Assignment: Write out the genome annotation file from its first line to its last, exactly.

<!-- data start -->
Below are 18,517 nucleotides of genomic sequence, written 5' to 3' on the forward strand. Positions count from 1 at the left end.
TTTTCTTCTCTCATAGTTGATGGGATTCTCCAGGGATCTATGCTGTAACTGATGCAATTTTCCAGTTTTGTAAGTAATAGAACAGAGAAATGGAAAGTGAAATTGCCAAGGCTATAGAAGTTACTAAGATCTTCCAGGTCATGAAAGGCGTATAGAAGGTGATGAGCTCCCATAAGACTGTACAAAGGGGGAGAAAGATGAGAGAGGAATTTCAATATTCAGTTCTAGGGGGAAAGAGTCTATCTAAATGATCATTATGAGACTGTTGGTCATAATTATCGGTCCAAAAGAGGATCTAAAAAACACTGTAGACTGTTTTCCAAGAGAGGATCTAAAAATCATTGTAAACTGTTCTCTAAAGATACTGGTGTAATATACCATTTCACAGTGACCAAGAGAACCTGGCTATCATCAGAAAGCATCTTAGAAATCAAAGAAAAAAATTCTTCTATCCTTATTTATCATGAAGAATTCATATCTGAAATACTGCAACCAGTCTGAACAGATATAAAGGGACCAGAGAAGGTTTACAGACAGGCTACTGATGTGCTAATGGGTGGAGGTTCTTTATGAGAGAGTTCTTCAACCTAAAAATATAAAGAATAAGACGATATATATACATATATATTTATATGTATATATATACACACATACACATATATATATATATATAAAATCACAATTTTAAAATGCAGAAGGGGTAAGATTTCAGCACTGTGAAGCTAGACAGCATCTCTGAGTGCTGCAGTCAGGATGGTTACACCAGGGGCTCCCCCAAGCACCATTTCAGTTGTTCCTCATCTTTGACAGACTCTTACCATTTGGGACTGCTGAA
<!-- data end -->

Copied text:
Below are 18,517 nucleotides of genomic sequence, written 5' to 3' on the forward strand. Positions count from 1 at the left end.
TTTTCTTCTCTCATAGTTGATGGGATTCTCCAGGGATCTATGCTGTAACTGATGCAATTTTCCAGTTTTGTAAGTAATAGAACAGAGAAATGGAAAGTGAAATTGCCAAGGCTATAGAAGTTACTAAGATCTTCCAGGTCATGAAAGGCGTATAGAAGGTGATGAGCTCCCATAAGACTGTACAAAGGGGGAGAAAGATGAGAGAGGAATTTCAATATTCAGTTCTAGGGGGAAAGAGTCTATCTAAATGATCATTATGAGACTGTTGGTCATAATTATCGGTCCAAAAGAGGATCTAAAAAACACTGTAGACTGTTTTCCAAGAGAGGATCTAAAAATCATTGTAAACTGTTCTCTAAAGATACTGGTGTAATATACCATTTCACAGTGACCAAGAGAACCTGGCTATCATCAGAAAGCATCTTAGAAATCAAAGAAAAAAATTCTTCTATCCTTATTTATCATGAAGAATTCATATCTGAAATACTGCAACCAGTCTGAACAGATATAAAGGGACCAGAGAAGGTTTACAGACAGGCTACTGATGTGCTAATGGGTGGAGGTTCTTTATGAGAGAGTTCTTCAACCTAAAAATATAAAGAATAAGACGATATATATACATATATATTTATATGTATATATATACACACATACACATATATATATATATATAAAATCACAATTTTAAAATGCAGAAGGGGTAAGATTTCAGCACTGTGAAGCTAGACAGCATCTCTGAGTGCTGCAGTCAGGATGGTTACACCAGGGGCTCCCCCAAGCACCATTTCAGTTGTTCCTCATCTTTGACAGACTCTTACCATTTGGGACTGCTGAA